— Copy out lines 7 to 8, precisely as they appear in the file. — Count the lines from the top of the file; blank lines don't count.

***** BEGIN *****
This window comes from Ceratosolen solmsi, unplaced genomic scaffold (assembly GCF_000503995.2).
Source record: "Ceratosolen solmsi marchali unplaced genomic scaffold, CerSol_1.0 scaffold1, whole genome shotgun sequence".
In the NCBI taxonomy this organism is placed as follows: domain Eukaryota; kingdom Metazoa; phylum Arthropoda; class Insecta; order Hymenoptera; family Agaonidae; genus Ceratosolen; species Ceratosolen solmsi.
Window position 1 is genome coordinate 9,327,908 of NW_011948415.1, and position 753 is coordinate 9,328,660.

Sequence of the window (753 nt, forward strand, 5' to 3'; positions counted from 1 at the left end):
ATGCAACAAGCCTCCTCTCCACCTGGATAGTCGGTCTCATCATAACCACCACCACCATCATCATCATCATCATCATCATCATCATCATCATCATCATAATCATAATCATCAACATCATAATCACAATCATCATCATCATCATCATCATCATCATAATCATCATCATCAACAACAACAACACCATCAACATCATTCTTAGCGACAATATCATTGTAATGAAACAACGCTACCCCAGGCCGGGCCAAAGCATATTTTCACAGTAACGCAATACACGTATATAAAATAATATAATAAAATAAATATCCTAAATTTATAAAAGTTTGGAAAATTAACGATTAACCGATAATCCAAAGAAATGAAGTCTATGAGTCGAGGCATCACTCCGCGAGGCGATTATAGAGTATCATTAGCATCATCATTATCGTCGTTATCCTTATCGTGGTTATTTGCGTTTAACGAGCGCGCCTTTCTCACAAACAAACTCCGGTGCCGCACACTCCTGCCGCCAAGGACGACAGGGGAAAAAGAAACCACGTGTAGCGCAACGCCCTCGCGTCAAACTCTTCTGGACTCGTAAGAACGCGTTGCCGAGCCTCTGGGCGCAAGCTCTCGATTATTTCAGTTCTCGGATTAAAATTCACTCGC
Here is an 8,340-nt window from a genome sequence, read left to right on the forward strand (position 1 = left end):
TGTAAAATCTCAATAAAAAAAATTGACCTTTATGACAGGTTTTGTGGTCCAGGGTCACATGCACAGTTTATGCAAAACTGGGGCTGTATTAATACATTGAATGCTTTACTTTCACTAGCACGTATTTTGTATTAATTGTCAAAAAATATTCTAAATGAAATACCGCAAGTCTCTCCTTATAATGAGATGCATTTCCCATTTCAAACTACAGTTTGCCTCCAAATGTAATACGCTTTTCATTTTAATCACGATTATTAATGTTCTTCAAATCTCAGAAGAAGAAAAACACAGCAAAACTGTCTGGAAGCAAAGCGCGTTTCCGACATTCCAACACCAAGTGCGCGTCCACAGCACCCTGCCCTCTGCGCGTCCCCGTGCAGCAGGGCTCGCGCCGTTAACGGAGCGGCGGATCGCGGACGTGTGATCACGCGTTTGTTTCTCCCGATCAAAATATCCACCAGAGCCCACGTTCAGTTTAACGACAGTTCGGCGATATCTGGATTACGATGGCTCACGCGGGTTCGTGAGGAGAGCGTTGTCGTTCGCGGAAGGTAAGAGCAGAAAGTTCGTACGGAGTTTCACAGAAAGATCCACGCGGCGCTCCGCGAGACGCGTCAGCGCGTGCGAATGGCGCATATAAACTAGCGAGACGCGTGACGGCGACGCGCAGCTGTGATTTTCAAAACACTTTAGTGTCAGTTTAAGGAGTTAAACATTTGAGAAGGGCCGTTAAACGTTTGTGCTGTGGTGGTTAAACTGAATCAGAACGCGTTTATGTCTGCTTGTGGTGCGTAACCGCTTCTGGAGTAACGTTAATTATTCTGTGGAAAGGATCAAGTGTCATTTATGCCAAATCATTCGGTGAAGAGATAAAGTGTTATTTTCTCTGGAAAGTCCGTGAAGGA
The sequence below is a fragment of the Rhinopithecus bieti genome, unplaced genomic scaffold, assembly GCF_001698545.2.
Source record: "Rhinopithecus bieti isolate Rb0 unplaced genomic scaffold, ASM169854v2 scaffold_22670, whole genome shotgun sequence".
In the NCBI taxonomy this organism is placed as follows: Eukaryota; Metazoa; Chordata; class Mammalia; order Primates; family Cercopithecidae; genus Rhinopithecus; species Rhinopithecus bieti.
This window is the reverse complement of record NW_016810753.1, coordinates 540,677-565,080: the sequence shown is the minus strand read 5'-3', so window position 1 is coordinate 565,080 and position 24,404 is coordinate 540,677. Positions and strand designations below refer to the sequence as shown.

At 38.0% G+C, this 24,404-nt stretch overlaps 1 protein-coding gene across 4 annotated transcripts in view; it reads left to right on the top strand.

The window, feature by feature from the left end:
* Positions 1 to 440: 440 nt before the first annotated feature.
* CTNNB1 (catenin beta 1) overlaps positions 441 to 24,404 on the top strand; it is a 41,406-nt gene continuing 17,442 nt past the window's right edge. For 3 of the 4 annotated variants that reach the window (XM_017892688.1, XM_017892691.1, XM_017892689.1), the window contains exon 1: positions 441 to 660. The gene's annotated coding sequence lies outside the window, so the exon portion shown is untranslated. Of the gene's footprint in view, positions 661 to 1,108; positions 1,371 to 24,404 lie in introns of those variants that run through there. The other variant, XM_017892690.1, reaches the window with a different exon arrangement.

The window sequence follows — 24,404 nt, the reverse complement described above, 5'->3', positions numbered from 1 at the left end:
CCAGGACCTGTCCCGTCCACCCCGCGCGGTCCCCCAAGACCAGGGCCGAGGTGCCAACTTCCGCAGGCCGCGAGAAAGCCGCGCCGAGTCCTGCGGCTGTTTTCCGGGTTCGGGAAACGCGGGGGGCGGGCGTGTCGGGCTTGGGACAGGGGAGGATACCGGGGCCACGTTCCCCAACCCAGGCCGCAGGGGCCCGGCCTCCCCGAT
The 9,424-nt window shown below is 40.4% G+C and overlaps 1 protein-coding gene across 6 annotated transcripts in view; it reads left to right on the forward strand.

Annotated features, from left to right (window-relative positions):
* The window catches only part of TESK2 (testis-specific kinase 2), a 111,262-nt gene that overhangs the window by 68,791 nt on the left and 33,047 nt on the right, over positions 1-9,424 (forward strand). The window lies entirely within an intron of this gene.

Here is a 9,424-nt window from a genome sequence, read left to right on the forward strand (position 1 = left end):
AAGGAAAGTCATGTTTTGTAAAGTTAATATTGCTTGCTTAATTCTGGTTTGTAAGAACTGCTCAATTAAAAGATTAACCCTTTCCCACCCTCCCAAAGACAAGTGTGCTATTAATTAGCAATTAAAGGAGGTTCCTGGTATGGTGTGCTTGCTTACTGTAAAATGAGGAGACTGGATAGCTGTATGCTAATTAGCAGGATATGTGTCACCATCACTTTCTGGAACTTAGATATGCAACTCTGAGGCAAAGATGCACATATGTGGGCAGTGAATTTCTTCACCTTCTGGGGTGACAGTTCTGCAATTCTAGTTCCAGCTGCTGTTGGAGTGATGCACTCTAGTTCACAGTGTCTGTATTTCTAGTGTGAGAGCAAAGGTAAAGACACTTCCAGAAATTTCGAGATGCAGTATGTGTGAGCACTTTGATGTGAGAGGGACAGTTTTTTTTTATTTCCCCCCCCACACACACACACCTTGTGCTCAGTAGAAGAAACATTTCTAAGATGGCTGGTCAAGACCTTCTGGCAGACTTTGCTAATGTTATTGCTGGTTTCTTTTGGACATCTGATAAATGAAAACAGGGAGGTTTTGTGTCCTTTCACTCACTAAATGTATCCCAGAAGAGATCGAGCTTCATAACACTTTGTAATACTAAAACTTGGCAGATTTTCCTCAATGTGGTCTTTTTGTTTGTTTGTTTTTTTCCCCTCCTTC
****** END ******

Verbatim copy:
Here is an 8,340-nt window from a genome sequence, read left to right on the forward strand (position 1 = left end):
TGTAAAATCTCAATAAAAAAAATTGACCTTTATGACAGGTTTTGTGGTCCAGGGTCACATGCACAGTTTATGCAAAACTGGGGCTGTATTAATACATTGAATGCTTTACTTTCACTAGCACGTATTTTGTATTAATTGTCAAAAAATATTCTAAATGAAATACCGCAAGTCTCTCCTTATAATGAGATGCATTTCCCATTTCAAACTACAGTTTGCCTCCAAATGTAATACGCTTTTCATTTTAATCACGATTATTAATGTTCTTCAAATCTCAGAAGAAGAAAAACACAGCAAAACTGTCTGGAAGCAAAGCGCGTTTCCGACATTCCAACACCAAGTGCGCGTCCACAGCACCCTGCCCTCTGCGCGTCCCCGTGCAGCAGGGCTCGCGCCGTTAACGGAGCGGCGGATCGCGGACGTGTGATCACGCGTTTGTTTCTCCCGATCAAAATATCCACCAGAGCCCACGTTCAGTTTAACGACAGTTCGGCGATATCTGGATTACGATGGCTCACGCGGGTTCGTGAGGAGAGCGTTGTCGTTCGCGGAAGGTAAGAGCAGAAAGTTCGTACGGAGTTTCACAGAAAGATCCACGCGGCGCTCCGCGAGACGCGTCAGCGCGTGCGAATGGCGCATATAAACTAGCGAGACGCGTGACGGCGACGCGCAGCTGTGATTTTCAAAACACTTTAGTGTCAGTTTAAGGAGTTAAACATTTGAGAAGGGCCGTTAAACGTTTGTGCTGTGGTGGTTAAACTGAATCAGAACGCGTTTATGTCTGCTTGTGGTGCGTAACCGCTTCTGGAGTAACGTTAATTATTCTGTGGAAAGGATCAAGTGTCATTTATGCCAAATCATTCGGTGAAGAGATAAAGTGTTATTTTCTCTGGAAAGTCCGTGAAGGA